“Spencer’s Sanctorum” Presents:
MISFITS OF SCIENCE – “YOUR PLACE OR MAYAN” (1985)
Review by Spencer Seams
Welcome to Spencer’s Sanctorum. This column is about old TV shows in the vein of THE TWILIGHT ZONE, ONE STEP BEYOND, and KOLCHAK THE NIGHT STALKER. I seek out the weird, goofy, and underrated episodes, the ones that nobody talks about.
The 1980s…Reaganomics, questionable fashion, and of course especially cheesy TV. We’ve all seen the classic series MIAMI VICE, notorious for being aggressively of its time – fashion, soundtrack, and guest stars galore. Well, I think I found the most 80s of 80s TV (The creator of NBC’s HEROES, Tim Kring, wrote on the show as well)…MISFITS OF SCIENCE.
Now, imagine the Fantastic Four—but Marvel didn’t let NBC use the official license—so, instead they create something a bit similar, but different, so that they aren’t sued for copyright infringement. That isn’t the official story from most sources, but you can’t deny that this show is strikingly reminiscent of Marvel’s fantastic first family.
MISFITS OF SCIENCE actually has a dark history. The show was cancelled in 1986, and two of the four leads were dead by 1991. One by plane crash, and the other from AIDS. It’s unfortunate that a show this fun was followed by tragedy so soon.
The crew includes: Writer – Donald Todd (THIS IS US, 2016), Director – Alan J. Levi (The ROBOCOP live-action TV show), Production Manager – Larry Y. Albucher (TJ HOOKER). The cast includes: Dr. Hays – Dean Paul Martin (BACKFIRE, 1988), Dr. Lincoln aka El – Kevin Peter Hall (PREDATOR and PREDATOR 2, as the Predator), Gloria – Courtney Cox (Monica on FRIENDS), and Johnny – Mark Thomas Miller (MOM, 1991).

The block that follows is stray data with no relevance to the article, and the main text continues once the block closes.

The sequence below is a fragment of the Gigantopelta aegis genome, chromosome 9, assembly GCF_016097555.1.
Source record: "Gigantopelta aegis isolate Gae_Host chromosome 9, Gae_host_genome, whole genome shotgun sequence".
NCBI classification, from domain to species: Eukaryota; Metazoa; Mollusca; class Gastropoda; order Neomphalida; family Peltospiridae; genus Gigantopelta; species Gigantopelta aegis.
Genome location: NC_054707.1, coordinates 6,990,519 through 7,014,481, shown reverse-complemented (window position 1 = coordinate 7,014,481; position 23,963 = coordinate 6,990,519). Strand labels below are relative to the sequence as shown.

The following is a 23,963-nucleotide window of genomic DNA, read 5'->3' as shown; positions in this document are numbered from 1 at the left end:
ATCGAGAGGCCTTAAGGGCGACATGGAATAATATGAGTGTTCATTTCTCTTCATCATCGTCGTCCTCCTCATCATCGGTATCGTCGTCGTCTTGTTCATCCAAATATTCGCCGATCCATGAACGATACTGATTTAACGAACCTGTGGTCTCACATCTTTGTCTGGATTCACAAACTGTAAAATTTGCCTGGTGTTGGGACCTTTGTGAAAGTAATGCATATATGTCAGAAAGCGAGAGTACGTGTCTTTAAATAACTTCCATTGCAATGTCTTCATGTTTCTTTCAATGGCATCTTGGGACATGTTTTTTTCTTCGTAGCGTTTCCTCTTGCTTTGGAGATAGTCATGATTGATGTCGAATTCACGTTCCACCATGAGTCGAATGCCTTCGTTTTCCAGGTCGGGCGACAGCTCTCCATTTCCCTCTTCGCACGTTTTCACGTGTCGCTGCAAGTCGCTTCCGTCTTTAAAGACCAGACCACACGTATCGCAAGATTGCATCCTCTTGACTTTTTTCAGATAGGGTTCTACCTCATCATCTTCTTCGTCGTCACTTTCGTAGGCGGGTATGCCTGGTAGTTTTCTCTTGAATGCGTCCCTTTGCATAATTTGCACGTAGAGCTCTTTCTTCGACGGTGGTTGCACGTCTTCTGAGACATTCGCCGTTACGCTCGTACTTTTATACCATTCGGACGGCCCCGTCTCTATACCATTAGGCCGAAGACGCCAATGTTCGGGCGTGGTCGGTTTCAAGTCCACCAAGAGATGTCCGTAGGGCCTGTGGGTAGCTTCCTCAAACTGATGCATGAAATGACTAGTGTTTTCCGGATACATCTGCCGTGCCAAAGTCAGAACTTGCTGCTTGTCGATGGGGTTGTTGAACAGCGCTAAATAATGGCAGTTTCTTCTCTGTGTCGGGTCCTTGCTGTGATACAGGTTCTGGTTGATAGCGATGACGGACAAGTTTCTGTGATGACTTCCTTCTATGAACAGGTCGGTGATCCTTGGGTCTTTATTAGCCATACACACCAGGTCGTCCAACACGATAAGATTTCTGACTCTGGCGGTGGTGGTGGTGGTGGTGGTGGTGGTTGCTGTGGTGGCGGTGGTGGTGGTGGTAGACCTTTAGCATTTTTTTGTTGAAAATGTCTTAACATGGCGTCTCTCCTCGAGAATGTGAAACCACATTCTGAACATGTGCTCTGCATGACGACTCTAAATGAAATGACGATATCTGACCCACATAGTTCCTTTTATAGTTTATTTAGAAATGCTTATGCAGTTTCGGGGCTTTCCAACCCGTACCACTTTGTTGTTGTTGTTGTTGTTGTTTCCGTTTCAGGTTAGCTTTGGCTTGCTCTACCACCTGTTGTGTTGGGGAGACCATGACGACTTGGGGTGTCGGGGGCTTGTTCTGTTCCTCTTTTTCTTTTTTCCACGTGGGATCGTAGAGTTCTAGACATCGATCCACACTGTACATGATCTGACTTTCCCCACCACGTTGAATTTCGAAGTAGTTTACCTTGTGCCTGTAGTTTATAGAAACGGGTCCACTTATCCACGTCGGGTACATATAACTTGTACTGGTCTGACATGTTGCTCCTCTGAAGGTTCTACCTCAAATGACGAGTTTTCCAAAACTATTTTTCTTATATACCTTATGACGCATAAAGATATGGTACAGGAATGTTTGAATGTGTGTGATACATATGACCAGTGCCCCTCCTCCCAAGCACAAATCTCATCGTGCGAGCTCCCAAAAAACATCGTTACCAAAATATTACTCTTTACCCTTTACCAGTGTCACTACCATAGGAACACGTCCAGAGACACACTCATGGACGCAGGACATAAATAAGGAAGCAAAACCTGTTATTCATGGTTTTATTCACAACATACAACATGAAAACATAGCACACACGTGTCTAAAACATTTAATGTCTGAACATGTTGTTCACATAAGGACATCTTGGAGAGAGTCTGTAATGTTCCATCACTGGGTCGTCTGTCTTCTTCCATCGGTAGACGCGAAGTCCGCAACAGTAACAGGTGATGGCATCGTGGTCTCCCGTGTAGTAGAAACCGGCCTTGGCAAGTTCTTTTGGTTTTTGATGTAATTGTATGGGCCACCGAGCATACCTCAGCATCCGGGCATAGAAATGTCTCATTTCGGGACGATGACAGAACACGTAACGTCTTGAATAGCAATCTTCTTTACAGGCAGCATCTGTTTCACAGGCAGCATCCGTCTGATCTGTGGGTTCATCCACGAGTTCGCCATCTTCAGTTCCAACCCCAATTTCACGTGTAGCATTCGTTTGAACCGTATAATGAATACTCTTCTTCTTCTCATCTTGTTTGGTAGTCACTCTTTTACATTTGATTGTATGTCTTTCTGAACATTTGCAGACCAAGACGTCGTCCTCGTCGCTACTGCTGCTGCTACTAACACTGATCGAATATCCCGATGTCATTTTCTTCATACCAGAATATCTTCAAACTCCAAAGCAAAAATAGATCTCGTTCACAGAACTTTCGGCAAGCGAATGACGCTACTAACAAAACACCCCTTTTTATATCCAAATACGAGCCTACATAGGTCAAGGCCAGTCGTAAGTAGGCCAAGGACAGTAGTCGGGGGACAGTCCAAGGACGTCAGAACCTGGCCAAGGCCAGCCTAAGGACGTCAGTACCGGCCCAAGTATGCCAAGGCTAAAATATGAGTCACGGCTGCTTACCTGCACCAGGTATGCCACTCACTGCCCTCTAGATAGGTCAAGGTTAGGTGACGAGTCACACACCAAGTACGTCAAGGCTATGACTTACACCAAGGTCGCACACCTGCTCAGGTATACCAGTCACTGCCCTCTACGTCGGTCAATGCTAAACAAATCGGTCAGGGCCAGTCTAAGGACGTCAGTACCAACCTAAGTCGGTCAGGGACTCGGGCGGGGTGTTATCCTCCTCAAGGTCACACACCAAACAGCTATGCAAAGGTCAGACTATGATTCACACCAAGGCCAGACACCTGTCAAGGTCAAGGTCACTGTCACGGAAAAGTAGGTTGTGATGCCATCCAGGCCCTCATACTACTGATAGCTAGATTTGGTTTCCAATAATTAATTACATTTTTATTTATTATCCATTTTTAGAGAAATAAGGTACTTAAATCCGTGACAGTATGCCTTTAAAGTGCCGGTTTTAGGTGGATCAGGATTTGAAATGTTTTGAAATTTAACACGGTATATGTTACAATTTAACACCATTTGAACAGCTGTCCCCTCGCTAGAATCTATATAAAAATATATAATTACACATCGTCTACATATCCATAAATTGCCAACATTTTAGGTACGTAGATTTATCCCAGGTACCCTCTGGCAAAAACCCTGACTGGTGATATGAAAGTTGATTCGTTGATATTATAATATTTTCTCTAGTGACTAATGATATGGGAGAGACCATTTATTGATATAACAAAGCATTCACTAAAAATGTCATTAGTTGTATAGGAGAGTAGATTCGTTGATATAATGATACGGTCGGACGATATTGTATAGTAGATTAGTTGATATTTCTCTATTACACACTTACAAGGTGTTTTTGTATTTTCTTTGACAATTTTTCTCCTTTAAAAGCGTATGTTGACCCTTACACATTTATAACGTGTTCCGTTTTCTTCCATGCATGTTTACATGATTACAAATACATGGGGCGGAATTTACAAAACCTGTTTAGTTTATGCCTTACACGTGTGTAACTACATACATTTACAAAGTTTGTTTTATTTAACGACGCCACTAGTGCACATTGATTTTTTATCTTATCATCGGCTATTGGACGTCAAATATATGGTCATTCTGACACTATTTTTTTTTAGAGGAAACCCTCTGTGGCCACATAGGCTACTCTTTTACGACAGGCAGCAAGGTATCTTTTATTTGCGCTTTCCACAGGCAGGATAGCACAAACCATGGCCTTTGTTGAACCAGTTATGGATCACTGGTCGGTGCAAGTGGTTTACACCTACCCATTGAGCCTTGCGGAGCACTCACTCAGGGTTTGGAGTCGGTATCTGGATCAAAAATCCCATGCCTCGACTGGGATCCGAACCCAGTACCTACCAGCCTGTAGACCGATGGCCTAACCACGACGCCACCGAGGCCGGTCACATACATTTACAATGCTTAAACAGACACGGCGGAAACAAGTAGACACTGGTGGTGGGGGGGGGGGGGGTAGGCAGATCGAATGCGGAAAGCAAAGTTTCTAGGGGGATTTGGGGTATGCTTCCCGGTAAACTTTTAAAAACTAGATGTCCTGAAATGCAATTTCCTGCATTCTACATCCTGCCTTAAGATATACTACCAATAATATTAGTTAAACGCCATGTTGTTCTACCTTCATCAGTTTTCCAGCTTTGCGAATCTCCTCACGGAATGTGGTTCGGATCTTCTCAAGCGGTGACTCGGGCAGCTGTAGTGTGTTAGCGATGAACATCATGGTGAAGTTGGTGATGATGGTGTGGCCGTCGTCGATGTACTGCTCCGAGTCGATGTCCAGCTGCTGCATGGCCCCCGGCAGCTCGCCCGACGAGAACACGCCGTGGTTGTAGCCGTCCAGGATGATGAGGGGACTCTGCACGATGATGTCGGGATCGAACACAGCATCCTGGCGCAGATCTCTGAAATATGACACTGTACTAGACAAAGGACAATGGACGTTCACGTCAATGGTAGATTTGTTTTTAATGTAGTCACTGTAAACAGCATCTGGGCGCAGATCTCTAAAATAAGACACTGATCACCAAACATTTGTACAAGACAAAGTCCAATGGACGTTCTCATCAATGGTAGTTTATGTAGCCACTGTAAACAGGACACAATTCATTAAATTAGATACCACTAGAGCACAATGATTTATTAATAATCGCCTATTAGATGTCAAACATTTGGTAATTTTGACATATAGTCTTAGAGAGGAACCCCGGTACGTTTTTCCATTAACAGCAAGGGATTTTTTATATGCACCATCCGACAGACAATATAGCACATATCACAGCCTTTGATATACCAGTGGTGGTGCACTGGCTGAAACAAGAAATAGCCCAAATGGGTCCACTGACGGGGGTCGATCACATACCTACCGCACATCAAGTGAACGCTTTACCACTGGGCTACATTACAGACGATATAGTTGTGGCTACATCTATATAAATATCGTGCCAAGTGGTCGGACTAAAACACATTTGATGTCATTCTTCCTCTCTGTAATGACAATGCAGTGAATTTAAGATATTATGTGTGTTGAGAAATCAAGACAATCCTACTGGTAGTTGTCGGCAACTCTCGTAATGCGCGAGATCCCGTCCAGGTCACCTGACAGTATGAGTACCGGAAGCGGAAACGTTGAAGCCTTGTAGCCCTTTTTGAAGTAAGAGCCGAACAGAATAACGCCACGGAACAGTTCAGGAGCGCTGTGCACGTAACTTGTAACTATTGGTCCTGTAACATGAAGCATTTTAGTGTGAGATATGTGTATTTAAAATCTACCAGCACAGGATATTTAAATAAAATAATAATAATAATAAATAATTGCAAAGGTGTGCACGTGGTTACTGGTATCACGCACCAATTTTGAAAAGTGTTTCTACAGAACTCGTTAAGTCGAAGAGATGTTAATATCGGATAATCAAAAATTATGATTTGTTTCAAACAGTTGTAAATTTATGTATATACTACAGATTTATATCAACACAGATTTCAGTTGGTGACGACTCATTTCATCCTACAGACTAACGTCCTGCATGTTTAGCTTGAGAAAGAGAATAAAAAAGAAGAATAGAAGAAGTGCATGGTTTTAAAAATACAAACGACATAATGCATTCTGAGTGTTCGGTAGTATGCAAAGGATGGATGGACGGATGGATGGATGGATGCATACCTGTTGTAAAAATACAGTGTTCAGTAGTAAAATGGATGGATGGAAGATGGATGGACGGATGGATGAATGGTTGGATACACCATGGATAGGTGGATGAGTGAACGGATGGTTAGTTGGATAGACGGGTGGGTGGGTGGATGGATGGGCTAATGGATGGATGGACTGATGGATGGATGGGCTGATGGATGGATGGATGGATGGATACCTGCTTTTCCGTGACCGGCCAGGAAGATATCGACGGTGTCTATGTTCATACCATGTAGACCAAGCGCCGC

El and Hays watch an Indiana Jones knock-off on TV, as their friend, an Indy Jones knock-off, is escaping from an underground Mayan city in the middle of L.A. Their friend dies after telling them an ominous, vague message, along with giving them a map. All the while, an even more vague white man is following the Indy J fella, and now Hays and El as well.
Back at the university lab where El and Hays work, Johnny and Gloria stop by. It’s only been one episode, and already Gloria wants to be normal again. Most teen girls don’t have psychic powers and hang out exclusively with dudes in their 20s and 30s. Naturally, she and Johnny are curious about the wicked-old map. No one can read it. Gloria, though, has a crazy idea. She has a Mexican classmate, Angel. He might know what is says. Mayans were from Mexico, and his graffiti is Mayan in nature. Now, they need to find him. He’s a street thug, well, trying to be, at least. The team goes to a dangerous part of L.A. after dark to find him. Following an awkward stand-off, Angel agrees to help.
El and Hays try a genetic memory experiment on the graffiti artist. He is of Mayan origin and is fluent in Mayan (you know, the dead language). With his help, they find one of presumably several Mayan temples in L.A. The Mayans never disappeared, they went Hollywood (I’m not sorry for that terrible joke). The mysterious white man and his evil white land-developer boss are hell-bent on destroying the ancient artifacts and temple, so they can build a new building. The Misfits (of Science, that is) won’t let that happen, but then Angel betrays them. They are trapped.